There were scandals, of course. The urbane, universally liked Tory leader David McLetchie was forced to resign because he wrongly claimed a few taxi fares on expenses. First Minister Henry McLeish left office because of a “muddle, not a fiddle”. And a former Labour minister, Mike Watson, set fire to hotel curtains after a few too many bottles of wine.

But these were personal lapses, and they did not undermine our new parliament’s democracy. Until recent events, devolution has been good for Scotland – it is the SNP that is proving to be bad for devolution.

That is not to say there should not be improvements to how Holyrood works. A report on the future of devolution, published yesterday by the Scottish Fabians, argues, rightly in my view, that the Scottish Parliament’s committees should be strengthened. Their role, as it is in Westminster, should be to scrutinise the work of government, not to be the First Minister’s cheerleaders.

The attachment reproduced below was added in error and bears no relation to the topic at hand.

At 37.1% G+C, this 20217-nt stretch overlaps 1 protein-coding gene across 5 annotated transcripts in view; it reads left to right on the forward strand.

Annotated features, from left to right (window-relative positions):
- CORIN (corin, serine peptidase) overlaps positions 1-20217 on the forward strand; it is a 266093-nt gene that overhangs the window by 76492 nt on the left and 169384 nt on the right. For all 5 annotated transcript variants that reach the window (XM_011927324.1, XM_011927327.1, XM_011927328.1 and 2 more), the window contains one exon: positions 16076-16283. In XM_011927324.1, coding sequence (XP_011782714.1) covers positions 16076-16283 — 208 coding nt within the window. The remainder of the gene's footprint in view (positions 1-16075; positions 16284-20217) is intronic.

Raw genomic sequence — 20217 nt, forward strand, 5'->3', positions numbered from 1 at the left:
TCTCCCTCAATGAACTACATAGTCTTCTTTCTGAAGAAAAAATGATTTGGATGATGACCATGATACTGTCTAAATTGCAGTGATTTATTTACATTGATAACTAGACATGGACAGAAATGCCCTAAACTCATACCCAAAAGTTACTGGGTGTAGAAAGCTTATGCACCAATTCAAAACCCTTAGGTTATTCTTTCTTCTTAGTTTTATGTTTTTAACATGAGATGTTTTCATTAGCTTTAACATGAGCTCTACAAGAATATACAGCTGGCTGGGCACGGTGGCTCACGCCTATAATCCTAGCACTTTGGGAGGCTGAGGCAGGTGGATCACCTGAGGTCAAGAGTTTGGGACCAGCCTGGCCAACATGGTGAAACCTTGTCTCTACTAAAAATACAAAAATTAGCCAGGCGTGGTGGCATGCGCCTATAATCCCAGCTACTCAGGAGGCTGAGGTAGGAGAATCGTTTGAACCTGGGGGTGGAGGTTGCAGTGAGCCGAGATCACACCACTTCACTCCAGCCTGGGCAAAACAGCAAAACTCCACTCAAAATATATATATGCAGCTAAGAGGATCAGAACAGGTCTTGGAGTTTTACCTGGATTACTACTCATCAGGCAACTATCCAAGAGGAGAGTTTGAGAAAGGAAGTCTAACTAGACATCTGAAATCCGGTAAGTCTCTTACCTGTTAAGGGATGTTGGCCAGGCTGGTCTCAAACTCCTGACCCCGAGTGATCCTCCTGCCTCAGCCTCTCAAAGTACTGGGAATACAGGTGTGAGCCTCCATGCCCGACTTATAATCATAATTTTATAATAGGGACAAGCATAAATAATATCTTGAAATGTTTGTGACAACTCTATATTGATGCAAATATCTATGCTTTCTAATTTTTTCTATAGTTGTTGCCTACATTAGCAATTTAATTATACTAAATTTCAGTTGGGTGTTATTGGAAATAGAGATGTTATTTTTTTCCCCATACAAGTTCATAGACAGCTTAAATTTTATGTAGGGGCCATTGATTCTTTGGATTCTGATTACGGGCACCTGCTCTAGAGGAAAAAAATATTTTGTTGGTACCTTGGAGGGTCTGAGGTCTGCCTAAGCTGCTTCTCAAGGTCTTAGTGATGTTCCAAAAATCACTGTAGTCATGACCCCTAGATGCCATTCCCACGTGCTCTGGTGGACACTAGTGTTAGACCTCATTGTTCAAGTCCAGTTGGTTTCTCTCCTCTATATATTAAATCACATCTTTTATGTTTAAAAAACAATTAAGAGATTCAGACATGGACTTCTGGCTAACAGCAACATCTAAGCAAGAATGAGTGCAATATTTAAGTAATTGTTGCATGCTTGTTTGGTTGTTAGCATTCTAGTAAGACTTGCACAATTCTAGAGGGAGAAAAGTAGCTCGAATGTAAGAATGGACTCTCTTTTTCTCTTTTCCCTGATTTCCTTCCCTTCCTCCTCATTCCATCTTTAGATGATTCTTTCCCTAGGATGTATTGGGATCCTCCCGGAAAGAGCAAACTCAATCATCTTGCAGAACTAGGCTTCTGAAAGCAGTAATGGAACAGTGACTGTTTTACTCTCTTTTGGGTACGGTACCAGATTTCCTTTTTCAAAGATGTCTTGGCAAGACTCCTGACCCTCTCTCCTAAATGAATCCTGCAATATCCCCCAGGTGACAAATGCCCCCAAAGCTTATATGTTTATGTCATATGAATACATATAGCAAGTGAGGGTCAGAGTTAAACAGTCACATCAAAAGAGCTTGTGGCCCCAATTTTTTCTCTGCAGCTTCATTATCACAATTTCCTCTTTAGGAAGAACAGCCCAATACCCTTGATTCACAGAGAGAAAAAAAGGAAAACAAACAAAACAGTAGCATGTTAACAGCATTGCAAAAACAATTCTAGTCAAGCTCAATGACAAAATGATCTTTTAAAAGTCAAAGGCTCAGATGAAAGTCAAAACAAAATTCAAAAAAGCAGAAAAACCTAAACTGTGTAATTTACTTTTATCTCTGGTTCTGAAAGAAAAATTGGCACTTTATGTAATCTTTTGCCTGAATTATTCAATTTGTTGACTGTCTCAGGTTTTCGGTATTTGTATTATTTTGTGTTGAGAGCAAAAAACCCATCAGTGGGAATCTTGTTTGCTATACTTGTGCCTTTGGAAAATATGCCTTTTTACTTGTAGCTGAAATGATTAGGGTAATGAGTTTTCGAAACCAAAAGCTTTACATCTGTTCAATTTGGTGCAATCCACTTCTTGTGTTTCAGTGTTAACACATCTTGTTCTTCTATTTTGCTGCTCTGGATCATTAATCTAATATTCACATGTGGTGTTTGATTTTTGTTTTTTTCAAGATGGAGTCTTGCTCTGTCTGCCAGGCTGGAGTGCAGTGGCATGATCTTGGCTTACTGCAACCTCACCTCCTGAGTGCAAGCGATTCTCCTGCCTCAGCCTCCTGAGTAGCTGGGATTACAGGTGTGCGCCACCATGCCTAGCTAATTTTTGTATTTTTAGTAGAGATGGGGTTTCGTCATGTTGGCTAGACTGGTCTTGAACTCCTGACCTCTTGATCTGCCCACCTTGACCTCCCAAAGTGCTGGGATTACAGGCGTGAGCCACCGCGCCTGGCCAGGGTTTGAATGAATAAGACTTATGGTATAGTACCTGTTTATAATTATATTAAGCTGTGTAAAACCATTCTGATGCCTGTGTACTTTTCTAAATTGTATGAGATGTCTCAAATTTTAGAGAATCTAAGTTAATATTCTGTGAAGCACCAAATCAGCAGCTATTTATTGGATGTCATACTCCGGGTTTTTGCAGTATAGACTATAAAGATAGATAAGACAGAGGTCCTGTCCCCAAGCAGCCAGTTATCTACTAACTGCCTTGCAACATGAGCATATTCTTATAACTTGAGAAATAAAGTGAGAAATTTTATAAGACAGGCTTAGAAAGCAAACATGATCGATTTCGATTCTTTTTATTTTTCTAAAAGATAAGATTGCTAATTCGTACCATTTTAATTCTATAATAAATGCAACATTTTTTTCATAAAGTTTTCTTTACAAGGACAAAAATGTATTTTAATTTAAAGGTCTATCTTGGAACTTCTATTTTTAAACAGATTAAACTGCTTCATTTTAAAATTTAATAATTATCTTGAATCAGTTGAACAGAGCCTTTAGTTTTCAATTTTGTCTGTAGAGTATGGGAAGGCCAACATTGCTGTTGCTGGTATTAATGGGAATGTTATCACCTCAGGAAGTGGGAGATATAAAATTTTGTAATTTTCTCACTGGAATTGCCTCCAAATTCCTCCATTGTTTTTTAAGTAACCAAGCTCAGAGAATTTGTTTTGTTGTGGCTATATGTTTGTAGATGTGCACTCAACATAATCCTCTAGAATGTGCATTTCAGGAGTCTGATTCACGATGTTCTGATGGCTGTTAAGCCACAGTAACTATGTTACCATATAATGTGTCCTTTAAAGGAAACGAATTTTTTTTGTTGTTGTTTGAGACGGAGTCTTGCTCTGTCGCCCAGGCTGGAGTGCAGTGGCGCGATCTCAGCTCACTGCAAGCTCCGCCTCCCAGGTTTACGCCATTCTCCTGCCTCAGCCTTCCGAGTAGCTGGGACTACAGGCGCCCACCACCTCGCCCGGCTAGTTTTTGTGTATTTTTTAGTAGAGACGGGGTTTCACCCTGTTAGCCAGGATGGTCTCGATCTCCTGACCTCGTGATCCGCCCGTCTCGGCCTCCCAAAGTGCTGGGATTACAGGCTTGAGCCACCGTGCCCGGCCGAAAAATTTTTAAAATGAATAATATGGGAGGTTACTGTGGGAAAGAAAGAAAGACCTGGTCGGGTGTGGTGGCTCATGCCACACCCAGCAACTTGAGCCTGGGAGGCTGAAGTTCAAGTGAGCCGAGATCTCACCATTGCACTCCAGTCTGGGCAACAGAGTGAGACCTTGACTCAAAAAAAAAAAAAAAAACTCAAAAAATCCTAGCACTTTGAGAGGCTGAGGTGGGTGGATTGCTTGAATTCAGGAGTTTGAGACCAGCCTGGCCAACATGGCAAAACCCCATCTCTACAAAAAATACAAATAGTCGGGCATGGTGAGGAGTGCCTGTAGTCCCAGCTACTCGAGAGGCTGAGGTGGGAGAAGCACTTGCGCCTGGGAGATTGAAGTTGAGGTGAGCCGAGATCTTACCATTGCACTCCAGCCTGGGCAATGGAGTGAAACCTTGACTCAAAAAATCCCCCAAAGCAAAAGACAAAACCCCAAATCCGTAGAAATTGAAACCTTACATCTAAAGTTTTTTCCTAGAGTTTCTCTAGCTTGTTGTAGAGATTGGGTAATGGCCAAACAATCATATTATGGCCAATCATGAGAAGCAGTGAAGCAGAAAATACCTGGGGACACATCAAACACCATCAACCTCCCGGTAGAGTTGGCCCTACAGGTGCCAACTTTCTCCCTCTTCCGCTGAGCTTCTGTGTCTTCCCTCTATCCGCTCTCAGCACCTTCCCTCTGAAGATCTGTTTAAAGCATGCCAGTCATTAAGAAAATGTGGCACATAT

It suggests that councils – once the powerful engine of Scotland’s local democracy – need to be given more powers to shape and deliver services that meet the needs of their communities without first seeking permission from Bute House.

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And it proposes a new role – or perhaps a return to its original purpose – for the Scottish Parliament. “Poverty and inequality are the persistent and deep-rooted ‘wicked problems’ in Scotland that the Parliament must tackle,” writes Professor James Mitchell of Edinburgh University.

“If we are serious about dealing with persistent inequalities, then we will need more than the symbolic gestures and very modest initiatives that we have seen emerge from Holyrood in the past.”

And we need to see far less of the amateur dramatics that have dominated our public discourse in the last few months. Nicola Sturgeon is a servant of the people, not the Mother of the Nation. Her focus should be on rebuilding Scotland after the pandemic, not feuding with her former mentor or appeasing her party members with loose talk about leaving the UK.

Perhaps it is also time she started planning her life after government. Every politician, every government, has a shelf life. Only dictators dream of lifetime rule. And despite recent events, Nicola Sturgeon is no Vladimir Putin… is she?